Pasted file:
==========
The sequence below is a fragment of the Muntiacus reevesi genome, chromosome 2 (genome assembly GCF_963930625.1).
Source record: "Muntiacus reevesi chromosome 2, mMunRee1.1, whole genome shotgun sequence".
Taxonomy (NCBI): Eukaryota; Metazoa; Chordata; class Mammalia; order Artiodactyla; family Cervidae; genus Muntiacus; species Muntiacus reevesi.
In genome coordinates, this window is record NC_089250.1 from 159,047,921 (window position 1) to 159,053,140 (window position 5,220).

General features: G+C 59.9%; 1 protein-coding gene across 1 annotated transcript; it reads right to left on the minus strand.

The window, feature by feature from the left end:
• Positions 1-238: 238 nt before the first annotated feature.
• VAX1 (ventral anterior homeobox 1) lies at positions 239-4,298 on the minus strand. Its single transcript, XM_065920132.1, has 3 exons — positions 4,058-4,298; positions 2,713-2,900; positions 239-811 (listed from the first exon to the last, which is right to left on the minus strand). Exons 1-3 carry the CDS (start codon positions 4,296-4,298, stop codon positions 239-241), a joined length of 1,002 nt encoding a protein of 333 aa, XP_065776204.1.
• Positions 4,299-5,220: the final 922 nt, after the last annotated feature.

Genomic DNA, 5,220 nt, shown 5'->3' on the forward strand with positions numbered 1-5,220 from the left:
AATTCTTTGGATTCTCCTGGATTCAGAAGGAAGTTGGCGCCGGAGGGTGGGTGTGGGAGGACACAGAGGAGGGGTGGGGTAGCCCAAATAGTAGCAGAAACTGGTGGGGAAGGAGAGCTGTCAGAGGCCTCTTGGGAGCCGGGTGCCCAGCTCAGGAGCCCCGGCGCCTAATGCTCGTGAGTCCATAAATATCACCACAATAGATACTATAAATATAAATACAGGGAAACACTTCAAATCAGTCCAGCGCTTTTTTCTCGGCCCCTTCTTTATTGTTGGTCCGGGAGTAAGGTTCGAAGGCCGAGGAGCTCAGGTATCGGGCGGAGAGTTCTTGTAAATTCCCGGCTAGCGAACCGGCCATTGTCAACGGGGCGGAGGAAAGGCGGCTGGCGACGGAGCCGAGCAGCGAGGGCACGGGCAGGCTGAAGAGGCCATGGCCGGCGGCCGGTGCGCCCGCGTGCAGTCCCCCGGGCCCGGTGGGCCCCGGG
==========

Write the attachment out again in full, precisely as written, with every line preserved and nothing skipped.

The sequence below is a fragment of the Muntiacus reevesi genome, chromosome 2 (genome assembly GCF_963930625.1).
Source record: "Muntiacus reevesi chromosome 2, mMunRee1.1, whole genome shotgun sequence".
Taxonomy (NCBI): Eukaryota; Metazoa; Chordata; class Mammalia; order Artiodactyla; family Cervidae; genus Muntiacus; species Muntiacus reevesi.
In genome coordinates, this window is record NC_089250.1 from 159,047,921 (window position 1) to 159,053,140 (window position 5,220).

General features: G+C 59.9%; 1 protein-coding gene across 1 annotated transcript; it reads right to left on the minus strand.

The window, feature by feature from the left end:
• Positions 1-238: 238 nt before the first annotated feature.
• VAX1 (ventral anterior homeobox 1) lies at positions 239-4,298 on the minus strand. Its single transcript, XM_065920132.1, has 3 exons — positions 4,058-4,298; positions 2,713-2,900; positions 239-811 (listed from the first exon to the last, which is right to left on the minus strand). Exons 1-3 carry the CDS (start codon positions 4,296-4,298, stop codon positions 239-241), a joined length of 1,002 nt encoding a protein of 333 aa, XP_065776204.1.
• Positions 4,299-5,220: the final 922 nt, after the last annotated feature.

Genomic DNA, 5,220 nt, shown 5'->3' on the forward strand with positions numbered 1-5,220 from the left:
AATTCTTTGGATTCTCCTGGATTCAGAAGGAAGTTGGCGCCGGAGGGTGGGTGTGGGAGGACACAGAGGAGGGGTGGGGTAGCCCAAATAGTAGCAGAAACTGGTGGGGAAGGAGAGCTGTCAGAGGCCTCTTGGGAGCCGGGTGCCCAGCTCAGGAGCCCCGGCGCCTAATGCTCGTGAGTCCATAAATATCACCACAATAGATACTATAAATATAAATACAGGGAAACACTTCAAATCAGTCCAGCGCTTTTTTCTCGGCCCCTTCTTTATTGTTGGTCCGGGAGTAAGGTTCGAAGGCCGAGGAGCTCAGGTATCGGGCGGAGAGTTCTTGTAAATTCCCGGCTAGCGAACCGGCCATTGTCAACGGGGCGGAGGAAAGGCGGCTGGCGACGGAGCCGAGCAGCGAGGGCACGGGCAGGCTGAAGAGGCCATGGCCGGCGGCCGGTGCGCCCGCGTGCAGTCCCCCGGGCCCGGTGGGCCCCGGG